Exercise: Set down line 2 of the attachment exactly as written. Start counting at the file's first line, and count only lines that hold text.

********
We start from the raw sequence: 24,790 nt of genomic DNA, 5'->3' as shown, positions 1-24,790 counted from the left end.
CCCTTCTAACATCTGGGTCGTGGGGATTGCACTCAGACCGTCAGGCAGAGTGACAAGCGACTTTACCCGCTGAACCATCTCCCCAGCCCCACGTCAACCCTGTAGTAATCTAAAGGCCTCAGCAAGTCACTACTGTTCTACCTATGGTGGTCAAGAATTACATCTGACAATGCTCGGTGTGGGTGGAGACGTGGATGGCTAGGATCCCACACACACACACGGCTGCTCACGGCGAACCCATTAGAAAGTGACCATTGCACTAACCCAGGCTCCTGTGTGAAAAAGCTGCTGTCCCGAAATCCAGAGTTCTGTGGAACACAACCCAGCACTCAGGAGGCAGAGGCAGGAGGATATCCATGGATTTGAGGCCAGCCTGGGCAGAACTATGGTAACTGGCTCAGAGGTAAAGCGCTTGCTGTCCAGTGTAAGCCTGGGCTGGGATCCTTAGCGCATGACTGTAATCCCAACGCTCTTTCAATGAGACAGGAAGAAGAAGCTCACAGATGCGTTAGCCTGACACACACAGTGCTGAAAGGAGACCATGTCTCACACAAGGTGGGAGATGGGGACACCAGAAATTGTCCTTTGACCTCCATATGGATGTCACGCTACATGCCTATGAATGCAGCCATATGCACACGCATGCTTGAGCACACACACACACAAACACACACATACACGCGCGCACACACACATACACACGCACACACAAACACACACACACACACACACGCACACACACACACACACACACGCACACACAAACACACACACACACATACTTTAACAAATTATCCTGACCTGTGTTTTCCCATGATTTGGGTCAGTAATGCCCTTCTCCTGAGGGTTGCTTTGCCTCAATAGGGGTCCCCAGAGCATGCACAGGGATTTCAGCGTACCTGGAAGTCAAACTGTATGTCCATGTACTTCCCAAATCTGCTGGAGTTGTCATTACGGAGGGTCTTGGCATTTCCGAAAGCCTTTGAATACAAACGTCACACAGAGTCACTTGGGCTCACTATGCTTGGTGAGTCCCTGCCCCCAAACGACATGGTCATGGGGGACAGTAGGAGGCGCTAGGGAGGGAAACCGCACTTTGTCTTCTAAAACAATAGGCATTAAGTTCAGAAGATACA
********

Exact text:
CCCTTCTAACATCTGGGTCGTGGGGATTGCACTCAGACCGTCAGGCAGAGTGACAAGCGACTTTACCCGCTGAACCATCTCCCCAGCCCCACGTCAACCCTGTAGTAATCTAAAGGCCTCAGCAAGTCACTACTGTTCTACCTATGGTGGTCAAGAATTACATCTGACAATGCTCGGTGTGGGTGGAGACGTGGATGGCTAGGATCCCACACACACACACGGCTGCTCACGGCGAACCCATTAGAAAGTGACCATTGCACTAACCCAGGCTCCTGTGTGAAAAAGCTGCTGTCCCGAAATCCAGAGTTCTGTGGAACACAACCCAGCACTCAGGAGGCAGAGGCAGGAGGATATCCATGGATTTGAGGCCAGCCTGGGCAGAACTATGGTAACTGGCTCAGAGGTAAAGCGCTTGCTGTCCAGTGTAAGCCTGGGCTGGGATCCTTAGCGCATGACTGTAATCCCAACGCTCTTTCAATGAGACAGGAAGAAGAAGCTCACAGATGCGTTAGCCTGACACACACAGTGCTGAAAGGAGACCATGTCTCACACAAGGTGGGAGATGGGGACACCAGAAATTGTCCTTTGACCTCCATATGGATGTCACGCTACATGCCTATGAATGCAGCCATATGCACACGCATGCTTGAGCACACACACACACAAACACACACATACACGCGCGCACACACACATACACACGCACACACAAACACACACACACACACACACGCACACACACACACACACACACGCACACACAAACACACACACACACATACTTTAACAAATTATCCTGACCTGTGTTTTCCCATGATTTGGGTCAGTAATGCCCTTCTCCTGAGGGTTGCTTTGCCTCAATAGGGGTCCCCAGAGCATGCACAGGGATTTCAGCGTACCTGGAAGTCAAACTGTATGTCCATGTACTTCCCAAATCTGCTGGAGTTGTCATTACGGAGGGTCTTGGCATTTCCGAAAGCCTTTGAATACAAACGTCACACAGAGTCACTTGGGCTCACTATGCTTGGTGAGTCCCTGCCCCCAAACGACATGGTCATGGGGGACAGTAGGAGGCGCTAGGGAGGGAAACCGCACTTTGTCTTCTAAAACAATAGGCATTAAGTTCAGAAGATACA